Following from the Wotsit All About series that captured headlines around the world, James Ostrer and London-based gallery, Gazelli Art House announces his latest body of work.
After smearing his subjects with sugary coloured cream cheese and icing to explore the darker side of the fetishisation of sweets and junk food, his latest portraits are an amalgamation of celebrity icons, who seduce their onlookers through traditional and social media with their promises of success, beauty and glamour. Ostrer describes these works as ‘honesty portraits’, an externalistion of the media data that he has consumed day-to-day. Ostrer explains, “I am responding to the vast divide between what we are being sold and what we are actually getting. I’ve labelled them ‘Emotional Downloads’, which stand as a reaction against corporately contrived icons, the myth bearers that we are increasingly forced to worship.”
False prophets and myth bearers
Among his subjects are those who Ostrer feels embodies John Updike’s dictum that celebrity is a mask that eats its own face, including Donald Trump, Tiger Woods, Kim Kardashian and Kanye West. A number of celebrities feature in this series, including Harry Styles, Damian Hirst and Miley Cyrus. Simultaneously celebrated and criticised, Ostrer feels that many stars today represent the embodiment of success and the ultimate construction of false value. Ostrer says, he created the artworks because he wanted to underpin his own and our collective obsessions with the glorication of celebrity and its dark and seedy underside. Each work is titled Emotional Download followed by the number of searches that the subject has reached (at the time that the exhibition will take place) according to Google Trends data.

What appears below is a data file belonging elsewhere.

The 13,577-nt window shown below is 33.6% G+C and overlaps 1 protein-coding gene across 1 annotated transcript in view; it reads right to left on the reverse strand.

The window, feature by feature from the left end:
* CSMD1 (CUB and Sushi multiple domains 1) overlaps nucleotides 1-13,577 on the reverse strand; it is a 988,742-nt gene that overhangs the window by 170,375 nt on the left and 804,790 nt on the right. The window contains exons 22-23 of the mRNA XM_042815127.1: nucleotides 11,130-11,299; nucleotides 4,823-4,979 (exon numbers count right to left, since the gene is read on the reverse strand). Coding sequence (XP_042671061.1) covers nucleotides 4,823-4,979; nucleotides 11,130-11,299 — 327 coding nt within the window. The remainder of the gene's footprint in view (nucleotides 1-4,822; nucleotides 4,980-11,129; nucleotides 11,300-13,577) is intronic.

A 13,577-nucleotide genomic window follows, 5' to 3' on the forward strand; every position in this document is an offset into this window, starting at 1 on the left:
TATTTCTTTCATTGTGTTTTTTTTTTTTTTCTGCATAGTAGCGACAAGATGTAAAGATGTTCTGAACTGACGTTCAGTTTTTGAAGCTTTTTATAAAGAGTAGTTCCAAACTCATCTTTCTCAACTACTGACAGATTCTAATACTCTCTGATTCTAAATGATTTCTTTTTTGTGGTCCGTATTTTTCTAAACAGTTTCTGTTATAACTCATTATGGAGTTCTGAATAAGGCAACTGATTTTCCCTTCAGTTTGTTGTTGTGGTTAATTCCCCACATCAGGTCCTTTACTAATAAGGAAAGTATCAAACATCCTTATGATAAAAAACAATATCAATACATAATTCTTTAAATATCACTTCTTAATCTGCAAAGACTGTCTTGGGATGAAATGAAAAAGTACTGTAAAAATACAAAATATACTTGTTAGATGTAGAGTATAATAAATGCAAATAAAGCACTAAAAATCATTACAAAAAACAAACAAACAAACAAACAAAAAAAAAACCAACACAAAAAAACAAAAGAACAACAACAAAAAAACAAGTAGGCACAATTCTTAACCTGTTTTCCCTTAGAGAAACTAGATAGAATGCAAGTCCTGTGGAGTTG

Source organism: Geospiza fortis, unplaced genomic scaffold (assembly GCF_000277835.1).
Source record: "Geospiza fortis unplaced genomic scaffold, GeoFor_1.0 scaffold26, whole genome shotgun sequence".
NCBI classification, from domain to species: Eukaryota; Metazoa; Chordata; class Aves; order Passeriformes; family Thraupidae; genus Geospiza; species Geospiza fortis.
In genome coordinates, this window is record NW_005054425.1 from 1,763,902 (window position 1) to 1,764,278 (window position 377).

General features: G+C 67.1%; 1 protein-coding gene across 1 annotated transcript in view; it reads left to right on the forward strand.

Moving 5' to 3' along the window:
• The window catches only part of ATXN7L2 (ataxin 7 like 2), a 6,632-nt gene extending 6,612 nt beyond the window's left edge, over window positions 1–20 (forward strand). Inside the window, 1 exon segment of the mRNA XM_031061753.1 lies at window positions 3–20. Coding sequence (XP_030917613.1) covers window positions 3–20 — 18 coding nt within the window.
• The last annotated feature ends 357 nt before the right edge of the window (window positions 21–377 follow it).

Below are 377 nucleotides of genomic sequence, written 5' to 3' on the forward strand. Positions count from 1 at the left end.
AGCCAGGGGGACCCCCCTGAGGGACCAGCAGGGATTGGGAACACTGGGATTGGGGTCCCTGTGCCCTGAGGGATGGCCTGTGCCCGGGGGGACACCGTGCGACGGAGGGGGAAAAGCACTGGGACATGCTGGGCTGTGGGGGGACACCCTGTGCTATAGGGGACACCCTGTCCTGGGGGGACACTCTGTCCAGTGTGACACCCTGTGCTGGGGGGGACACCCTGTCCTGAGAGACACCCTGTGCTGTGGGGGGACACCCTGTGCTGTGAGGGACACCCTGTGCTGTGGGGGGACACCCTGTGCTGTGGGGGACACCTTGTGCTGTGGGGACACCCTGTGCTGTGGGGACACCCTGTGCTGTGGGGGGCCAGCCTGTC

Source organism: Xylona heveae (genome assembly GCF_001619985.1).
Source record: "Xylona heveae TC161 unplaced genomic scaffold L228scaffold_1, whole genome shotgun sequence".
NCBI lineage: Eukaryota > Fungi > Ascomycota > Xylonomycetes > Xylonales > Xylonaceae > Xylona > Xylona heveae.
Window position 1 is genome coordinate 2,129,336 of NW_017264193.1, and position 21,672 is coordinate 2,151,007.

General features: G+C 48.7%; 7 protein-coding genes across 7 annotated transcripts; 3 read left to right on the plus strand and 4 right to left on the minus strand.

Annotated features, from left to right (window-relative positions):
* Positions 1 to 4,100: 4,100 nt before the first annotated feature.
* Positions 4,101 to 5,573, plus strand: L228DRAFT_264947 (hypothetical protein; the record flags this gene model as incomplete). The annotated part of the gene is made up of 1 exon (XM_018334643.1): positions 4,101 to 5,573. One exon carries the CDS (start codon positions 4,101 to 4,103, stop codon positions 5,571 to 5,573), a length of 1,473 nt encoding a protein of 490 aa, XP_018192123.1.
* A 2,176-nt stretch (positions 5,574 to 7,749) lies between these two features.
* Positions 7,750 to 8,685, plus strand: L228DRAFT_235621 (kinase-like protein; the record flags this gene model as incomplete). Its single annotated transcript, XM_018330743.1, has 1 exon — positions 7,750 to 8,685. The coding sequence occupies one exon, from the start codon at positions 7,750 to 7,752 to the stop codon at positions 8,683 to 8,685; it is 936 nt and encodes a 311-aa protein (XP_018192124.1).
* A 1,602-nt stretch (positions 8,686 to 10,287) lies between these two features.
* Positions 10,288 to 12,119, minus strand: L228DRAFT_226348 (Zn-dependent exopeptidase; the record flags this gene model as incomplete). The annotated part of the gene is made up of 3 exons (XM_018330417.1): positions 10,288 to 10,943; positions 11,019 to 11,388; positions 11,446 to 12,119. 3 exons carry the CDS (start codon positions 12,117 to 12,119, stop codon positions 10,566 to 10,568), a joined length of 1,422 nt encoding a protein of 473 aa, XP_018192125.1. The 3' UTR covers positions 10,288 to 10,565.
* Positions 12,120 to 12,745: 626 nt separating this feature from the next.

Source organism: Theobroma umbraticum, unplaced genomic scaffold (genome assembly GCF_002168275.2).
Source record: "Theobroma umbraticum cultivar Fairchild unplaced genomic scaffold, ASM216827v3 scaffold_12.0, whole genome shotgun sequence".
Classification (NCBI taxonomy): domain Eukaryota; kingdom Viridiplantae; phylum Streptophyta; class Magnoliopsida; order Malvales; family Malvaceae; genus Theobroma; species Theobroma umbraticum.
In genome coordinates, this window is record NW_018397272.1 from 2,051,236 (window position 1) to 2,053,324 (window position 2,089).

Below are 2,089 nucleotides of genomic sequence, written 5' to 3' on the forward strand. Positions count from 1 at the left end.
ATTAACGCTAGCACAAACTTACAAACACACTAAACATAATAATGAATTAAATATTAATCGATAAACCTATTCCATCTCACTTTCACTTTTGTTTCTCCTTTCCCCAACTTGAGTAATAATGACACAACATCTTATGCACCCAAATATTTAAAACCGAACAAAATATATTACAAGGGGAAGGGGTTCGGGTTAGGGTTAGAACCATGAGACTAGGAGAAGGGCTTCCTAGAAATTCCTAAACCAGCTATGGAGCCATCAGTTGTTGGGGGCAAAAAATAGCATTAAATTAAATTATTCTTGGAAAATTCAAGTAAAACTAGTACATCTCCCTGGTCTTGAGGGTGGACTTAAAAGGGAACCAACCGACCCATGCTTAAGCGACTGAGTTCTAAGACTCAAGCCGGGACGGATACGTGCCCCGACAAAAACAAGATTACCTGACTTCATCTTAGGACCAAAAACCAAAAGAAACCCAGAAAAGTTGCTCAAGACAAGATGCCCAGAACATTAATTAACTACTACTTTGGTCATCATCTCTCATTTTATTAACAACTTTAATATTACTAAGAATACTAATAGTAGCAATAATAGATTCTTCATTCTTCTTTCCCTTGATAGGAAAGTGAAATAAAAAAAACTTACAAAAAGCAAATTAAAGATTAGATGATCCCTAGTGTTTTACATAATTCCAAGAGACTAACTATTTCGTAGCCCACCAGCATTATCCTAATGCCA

Donald Trump may not be the presidential favorite to win the election, but he’s far and away the most-searched candidate on Google. Ostrer’s states, “The eyes of the world are on Trump which marked him out as my number one subject.” Ostrer’s e gy of Donald Trump comprises a honey blonde bou ant hairpiece, a real pig’s snout,
actual sheep eyes, raw sh, crude oil, rubble that has been gold leafed, an inverted pig’s rib cage, a half eaten croissant and a mass produced high street suit.
Mask of fame or shame?
Tiger Woods also features in Ostrer’s rogues’ gallery of myth bearers
and false prophets. His portrait is a face of stitched together, raw animal esh, his features a series of emblems borrowed from his various contracted endorsements. One
of Wood’s eyes is a Nike golf ball set within a latex vagina, the other,
a Rolex watch. Prior to his in delity scandal, Woods made around 90 million dollars a year in endorsements. Ostrer explains his reason for including him was prompted by a billboard featuring Woods smiling down on him wearing a Rolex watch. He says,
“I was irritated with myself for being seduced, even momentarily, into believing that buying a
watch I can’t a ord would make me feel happier. Especially by a smiling celebrity golfer who was pretending to be happy when in fact had only recently wrecked his family and work life through a pharmaceutical and sex addiction.”
Meanwhile, celebrity ‘icons’ of the moment, Kim Kardashian and Kanye will also feature, alongside a provocative e gy of Miley Cyrus. Ostrer explains that Cyrus epitomised what he terms Factory Faming, where young stars such as Cyrus and Harry Styles nd themselves on a compassionless conveyor belt of fame. He believes they are churned out with little care and turned into commodities. He says, “I see increasing parallels between that hyper productivity of factory farming and what I regard as the Factory Faming of talent and celebrity, with the primary focus being vast pro t over all else.”
Ostrer says, “Cyrus seems to think she’s in control but is basically porni ed by Terry Richardson.” Ostrer’s e gy of Cyrus is a face made from pig-skin complete with ox tongue arms, nose and legs. Sheep’s eyes and cow hoof horns frame a blonde mop of hair. She’s dressed in a fur coat decorated with multiple latex breasts. He says, “The Miley inspired emotional download represents the spectrum of change
I have seen in the last 25 years where the portrayed ideals of female fame and sex used to be de ned by a fur coat, some diamonds and a bit of esh showing here and there to the now pneumatic porni cation of women, perpetuating the apparent need to insert more and more silicon in various parts of their body and faces while removing all their natural ‘fur’.”
Ostrer explains, “The body of work is a group of portraits that start to portray a more honestly skewed version of what is fed to us. Kinda like if there was an algorithm that imbedded into our emotional hard drives, corrupted the intended message from the advertising world and then factored in a more authentic reality.